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Lee Chapman v. State of California; San Diego County

UNITED STATES DISTRICT COURT SOUTHERN DISTRICT OF CALIFORNIA


January 12, 2012

LEE CHAPMAN,
PLAINTIFF,
v.
STATE OF CALIFORNIA; SAN DIEGO COUNTY
SHERIFF'S DEPARTMENT; SAN DIEGO POLICE
DEPARTMENT; SAN DIEGO COMMUNITY COLLEGE
DISTRICT,
DEFENDANTS.

The opinion of the court was delivered by: Hon. Anthony J. BattagliaU.S. District Judge

Order Granting Motion to Proceed In Forma Pauperis, Dismissing Complaint for Failure to State a Claim, and Denying Motion for Appointment of Counsel [Docs. 2, 3]

On January 4, 2012, the Plaintiff, Lee Chapman, a non-prisoner proceeding pro se, commenced this action against Defendants State of California, San Diego County Sheriff's Department, San Diego Police Department and San Diego Community College District. Plaintiff moves to proceed in forma pauperis ("IFP") pursuant to 28 U.S.C. § 1915(a) and argues that an appointment of counsel is required pursuant to 28 U.S.C. § 1915(e)(1). For the following reasons, the Court GRANTS Plaintiff's motion to proceed IFP but sua sponte DISMISSES his Complaint for failure to state a claim. Additionally, due to the dismissal for failure to state a claim, the Court DENIES as premature Plaintiff's motion to appoint counsel.

Motion to Proceed In Forma Pauperis

Plaintiff moves to proceed IFP under 28 U.S.C. § 1915(a). Section 1915(a) allows a court to authorize a lawsuit's commencement without payment of the filing fee if the plaintiff submits an affidavit demonstrating his or her inability to pay the filing fee. Such affidavit must include a complete statement of the plaintiff's assets. However, an IFP action is subject to dismissal if the court determines that the complaint is frivolous or malicious, fails to state a claim upon which relief may be granted, or seeks monetary damages against a defendant who is immune from liability for such damages. 28 U.S.C. § 1915(e)(2). When a plaintiff moves to proceed IFP, the court first "grants or denies IFP status based on the plaintiff's financial resources alone and then independently determines whether to dismiss the complaint" pursuant to § 1915(e)(2). Franklin v. Murphy, 745 F.2d 1221, 1226 n.5 (9th Cir. 1984). Here, Plaintiff has submitted an affidavit in support of his IFP motion indicating that he is unemployed, receives no assistance or benefits, and owns no real or personal property. Accordingly, the Court finds that Plaintiff meets the § 1915(a) requirements and GRANTS Plaintiff's motion to proceed IFP.

Sua Sponte Dismissal for Failure to State a Claim

Plaintiff does not state a specific claim on which relief may be granted. A court may dismiss the case at any time if it determines the plaintiff failed to state a claim on which relief may be granted pursuant to § 1915(e)(2). Barren v. Harrington, 152 F.3d 1193, 1194 (9th Cir. 1998). "A plaintiff must allege facts, not simply conclusions, that show that an individual was personally involved in the deprivation of his civil rights." Id. A court will deny any motion that fails to present a legal and factual basis. Id. Here, Plaintiff's Complaint arrives at vague conclusions without alleging specific constitutional or civil rights violations. His pleading fails to state facts against each defendant who allegedly violated his rights and does not describe the actions leading to several alleged arrests. As a result, Plaintiff has not presented a sufficient basis for a cognizable claim on which relief may be granted. Pursuant to § 1915(e)(2), the Court DISMISSES the Complaint without prejudice for failure to state a Motion to Request Appointment of Counsel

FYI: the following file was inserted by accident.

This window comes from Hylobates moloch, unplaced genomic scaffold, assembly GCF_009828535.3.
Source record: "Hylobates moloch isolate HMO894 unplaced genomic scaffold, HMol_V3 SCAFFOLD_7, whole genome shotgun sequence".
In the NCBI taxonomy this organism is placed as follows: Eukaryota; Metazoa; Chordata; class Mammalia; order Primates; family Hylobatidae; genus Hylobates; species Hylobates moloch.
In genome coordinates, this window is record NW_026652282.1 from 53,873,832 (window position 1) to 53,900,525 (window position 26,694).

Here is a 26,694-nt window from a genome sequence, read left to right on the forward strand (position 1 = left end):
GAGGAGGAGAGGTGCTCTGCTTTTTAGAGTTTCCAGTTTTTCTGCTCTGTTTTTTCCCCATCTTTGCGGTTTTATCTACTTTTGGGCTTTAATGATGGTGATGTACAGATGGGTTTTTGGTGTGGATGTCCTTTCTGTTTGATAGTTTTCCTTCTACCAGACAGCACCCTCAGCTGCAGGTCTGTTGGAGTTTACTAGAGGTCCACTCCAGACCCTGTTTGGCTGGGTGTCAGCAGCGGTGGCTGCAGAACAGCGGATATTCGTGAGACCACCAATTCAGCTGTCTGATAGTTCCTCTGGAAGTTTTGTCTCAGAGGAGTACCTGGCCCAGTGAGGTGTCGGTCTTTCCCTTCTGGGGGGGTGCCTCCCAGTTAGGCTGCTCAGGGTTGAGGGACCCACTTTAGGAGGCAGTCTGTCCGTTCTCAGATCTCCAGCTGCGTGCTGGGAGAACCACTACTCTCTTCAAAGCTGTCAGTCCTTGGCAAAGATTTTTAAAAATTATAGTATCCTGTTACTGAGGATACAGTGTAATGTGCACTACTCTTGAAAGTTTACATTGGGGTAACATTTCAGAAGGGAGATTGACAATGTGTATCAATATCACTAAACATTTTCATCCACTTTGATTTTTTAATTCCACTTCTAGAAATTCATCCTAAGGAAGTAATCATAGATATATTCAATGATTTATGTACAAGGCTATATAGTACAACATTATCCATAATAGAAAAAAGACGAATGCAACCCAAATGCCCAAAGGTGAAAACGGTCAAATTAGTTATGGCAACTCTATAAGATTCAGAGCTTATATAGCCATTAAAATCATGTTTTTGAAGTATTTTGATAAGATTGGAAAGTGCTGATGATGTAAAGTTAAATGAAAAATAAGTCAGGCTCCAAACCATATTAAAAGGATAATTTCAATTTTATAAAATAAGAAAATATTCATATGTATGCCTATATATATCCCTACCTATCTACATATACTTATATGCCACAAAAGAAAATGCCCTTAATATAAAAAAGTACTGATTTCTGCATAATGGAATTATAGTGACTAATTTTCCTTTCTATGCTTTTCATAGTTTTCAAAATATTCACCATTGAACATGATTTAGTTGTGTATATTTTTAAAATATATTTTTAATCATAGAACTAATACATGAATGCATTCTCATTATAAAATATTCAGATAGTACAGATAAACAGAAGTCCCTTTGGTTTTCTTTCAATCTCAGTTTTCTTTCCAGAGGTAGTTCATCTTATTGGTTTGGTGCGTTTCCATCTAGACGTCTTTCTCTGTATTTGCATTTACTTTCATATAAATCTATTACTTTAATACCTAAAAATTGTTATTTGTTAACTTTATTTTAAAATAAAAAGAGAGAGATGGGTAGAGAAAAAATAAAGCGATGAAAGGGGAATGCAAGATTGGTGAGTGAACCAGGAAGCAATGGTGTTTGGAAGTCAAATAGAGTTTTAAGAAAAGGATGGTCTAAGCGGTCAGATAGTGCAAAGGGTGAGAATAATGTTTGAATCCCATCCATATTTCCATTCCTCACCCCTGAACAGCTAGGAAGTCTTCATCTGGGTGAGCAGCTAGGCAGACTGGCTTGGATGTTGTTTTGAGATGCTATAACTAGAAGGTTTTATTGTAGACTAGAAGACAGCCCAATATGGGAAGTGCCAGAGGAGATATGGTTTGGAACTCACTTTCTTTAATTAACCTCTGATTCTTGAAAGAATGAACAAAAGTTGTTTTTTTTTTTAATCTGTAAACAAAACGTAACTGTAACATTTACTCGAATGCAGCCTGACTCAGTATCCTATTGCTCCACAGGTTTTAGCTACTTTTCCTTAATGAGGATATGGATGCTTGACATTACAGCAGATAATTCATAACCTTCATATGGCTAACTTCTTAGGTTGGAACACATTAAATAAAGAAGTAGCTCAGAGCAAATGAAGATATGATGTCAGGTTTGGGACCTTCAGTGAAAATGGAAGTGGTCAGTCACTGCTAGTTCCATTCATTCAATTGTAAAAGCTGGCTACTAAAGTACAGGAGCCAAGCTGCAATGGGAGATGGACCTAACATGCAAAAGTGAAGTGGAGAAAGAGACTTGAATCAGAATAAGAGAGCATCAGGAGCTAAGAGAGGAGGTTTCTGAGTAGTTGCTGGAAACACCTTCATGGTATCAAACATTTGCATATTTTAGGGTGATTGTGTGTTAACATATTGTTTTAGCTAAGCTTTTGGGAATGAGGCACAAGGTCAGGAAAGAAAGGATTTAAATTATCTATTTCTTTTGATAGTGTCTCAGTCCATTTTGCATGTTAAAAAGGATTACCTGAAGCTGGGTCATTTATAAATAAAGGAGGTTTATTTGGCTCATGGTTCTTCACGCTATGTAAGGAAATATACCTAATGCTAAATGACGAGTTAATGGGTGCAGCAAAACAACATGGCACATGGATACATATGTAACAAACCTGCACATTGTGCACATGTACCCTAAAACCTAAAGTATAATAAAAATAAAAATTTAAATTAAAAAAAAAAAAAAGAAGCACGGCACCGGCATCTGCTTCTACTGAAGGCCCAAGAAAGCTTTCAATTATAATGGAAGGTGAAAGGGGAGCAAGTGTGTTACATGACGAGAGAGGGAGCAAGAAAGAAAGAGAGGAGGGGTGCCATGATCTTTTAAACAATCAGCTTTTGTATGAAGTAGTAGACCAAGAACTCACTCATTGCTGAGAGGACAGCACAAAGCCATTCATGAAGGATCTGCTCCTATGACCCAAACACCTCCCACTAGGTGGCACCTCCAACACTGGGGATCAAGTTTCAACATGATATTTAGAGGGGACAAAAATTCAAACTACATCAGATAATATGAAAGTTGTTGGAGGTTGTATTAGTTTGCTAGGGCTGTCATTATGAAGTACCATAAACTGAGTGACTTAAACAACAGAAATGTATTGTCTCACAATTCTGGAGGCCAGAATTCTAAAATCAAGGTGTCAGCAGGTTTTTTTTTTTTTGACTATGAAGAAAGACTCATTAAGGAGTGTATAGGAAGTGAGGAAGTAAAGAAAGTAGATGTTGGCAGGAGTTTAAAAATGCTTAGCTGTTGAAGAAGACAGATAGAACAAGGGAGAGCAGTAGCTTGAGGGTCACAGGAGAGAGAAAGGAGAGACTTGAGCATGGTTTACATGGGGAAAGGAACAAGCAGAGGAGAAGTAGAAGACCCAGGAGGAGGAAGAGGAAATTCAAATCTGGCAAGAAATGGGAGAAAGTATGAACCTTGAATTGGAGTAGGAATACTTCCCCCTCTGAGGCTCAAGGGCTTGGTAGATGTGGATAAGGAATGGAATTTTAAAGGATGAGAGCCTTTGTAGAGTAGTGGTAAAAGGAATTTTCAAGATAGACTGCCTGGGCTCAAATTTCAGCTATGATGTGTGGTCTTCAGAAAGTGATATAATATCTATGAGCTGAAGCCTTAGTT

In his motion to appoint counsel, Plaintiff argues that an appointment of counsel is required in this case based upon his indigent status and complications with law enforcement. "[T]here is no absolute right to counsel in civil proceedings." Hedges v. Resolution Trust Corp. (In re Hedges), 32 F.3d 1360, 1363 (9th Cir. 1994) (citation omitted). Thus, federal courts do not have the authority "to make coercive appointments of counsel." Mallard v. United States District Court, 490 U.S. 296, 310 (1989); seealso United States v. $292,888.04 in U.S. Currency, 54 F.3d 564, 569 (9th Cir. 1995). Districts courts have discretion, however, pursuant to 28 U.S.C. § 1915(e)(1), to "request" that an attorney represent indigent civil litigants upon a showing of exceptional circumstances. SeeTerrell v. Brewer, 935 F.2d 1015, 1017 (9th Cir. 1991); Burns v. County of King, 883 F.2d 819, 823 (9th Cir. 1989). "A finding of exceptional circumstances requires an evaluation of both the 'likelihood of success on the merits and the ability of the plaintiff to articulate his claims pro se in light of the complexity of the legal issues involved.' Neither of these issues is dispositive and both must be viewed together before reaching a decision.'" Id. (quoting Wilborn v. Escalderon, 789 F.2d 1328, 1331 (9th Cir. 1986)).

Here, the Court cannot appoint counsel when Plaintiff has not yet stated a cognizable claim. Having dismissed the Complaint, the Court concludes that this motion is premature and therefore, there is no basis for appointment of counsel pursuant to 28 U.S.C. § 1915(e)(1) at this time. Plaintiff's motion to appoint counsel is DENIED without prejudice.

Conclusion

For the reasons set forth above, the Court GRANTS Plaintiff's motion to proceed IFP but DISMISSES his Complaint without prejudice for failure to state a claim. Consequently, the Court DENIES as premature Plaintiff's motion for appointment of counsel, also without prejudice. Plaintiff has sixty (60) days to submit an amended Complaint correcting the deficiencies noted herein. Failure to do so will result in the Court's dismissal of this case.

IT IS SO ORDERED.

20120112

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